Photo by: jorisvo
Foreign trade plays a greater role in the Belgian economy than in any other EU country except Luxembourg. Exports constituted 81% of GDP in 2000. Belgium's chief exports are iron and steel (semi-finished and manufactured), chemicals, textiles, machinery, road vehicles and parts, nonferrous metals, diamonds, and foodstuffs. Its imports are general manufactures, foodstuffs, diamonds, metals and metal ores, petroleum and petroleum products, chemicals, clothing, machinery, electrical equipment, and motor vehicles. Belgium is partnered with Luxembourg in the BLEU.
According to the Belgian government, Belgium's imports in 2000 (as a percentage of overall imports) were as follows:
|Food and live animals||6.8|
|Beverages and tobacco||1.1|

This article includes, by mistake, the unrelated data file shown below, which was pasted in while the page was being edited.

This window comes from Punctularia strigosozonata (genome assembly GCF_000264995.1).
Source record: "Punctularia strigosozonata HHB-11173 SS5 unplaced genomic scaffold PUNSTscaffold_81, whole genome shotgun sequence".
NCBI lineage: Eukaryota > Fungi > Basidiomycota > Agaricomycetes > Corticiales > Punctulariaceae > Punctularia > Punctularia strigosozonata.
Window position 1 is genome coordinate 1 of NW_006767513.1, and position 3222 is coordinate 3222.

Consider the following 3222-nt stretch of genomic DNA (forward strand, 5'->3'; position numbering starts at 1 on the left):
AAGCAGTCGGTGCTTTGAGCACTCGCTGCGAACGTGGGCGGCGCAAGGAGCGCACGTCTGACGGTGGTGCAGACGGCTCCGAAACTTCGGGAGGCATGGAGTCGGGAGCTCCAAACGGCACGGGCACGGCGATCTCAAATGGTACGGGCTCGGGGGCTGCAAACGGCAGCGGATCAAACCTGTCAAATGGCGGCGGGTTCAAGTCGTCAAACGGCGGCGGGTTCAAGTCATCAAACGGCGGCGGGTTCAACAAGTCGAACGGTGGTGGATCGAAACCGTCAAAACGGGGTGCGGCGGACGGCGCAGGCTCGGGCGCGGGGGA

|Raw materials, other than mineral fuels||4.0|
Principal exports of Belgium in 2000 (as a percentage of overall exports) were as follows:
|Machinery and transport equipment||29.0|
In 2000, more than 64% of Belgium's foreign trade was carried on with EU countries. France was the leading customer in 2000. Germany was the chief supplier from 1953 to 1999, replacing the US, which in the years immediately after World War II had surpassed France. However, in the year 2000, the
Netherlands usurped that position from Germany.
Machinery and transportation equipment make up the majority of Belgian export commodities, including passenger motor vehicles and motor vehicle parts and accessories (13.0%). Diamonds are another major export (7%), and Belgium is one of the world's largest exporters of floor coverings (1.1%). In 2000, the top seven exports are as follows:
|% OF COUNTRY TOTAL|
|Passenger motor vehicles|
|Iron and steel||4.3|
|Medicinal and pharmaceutical products||3.7|
|Refined petroleum products|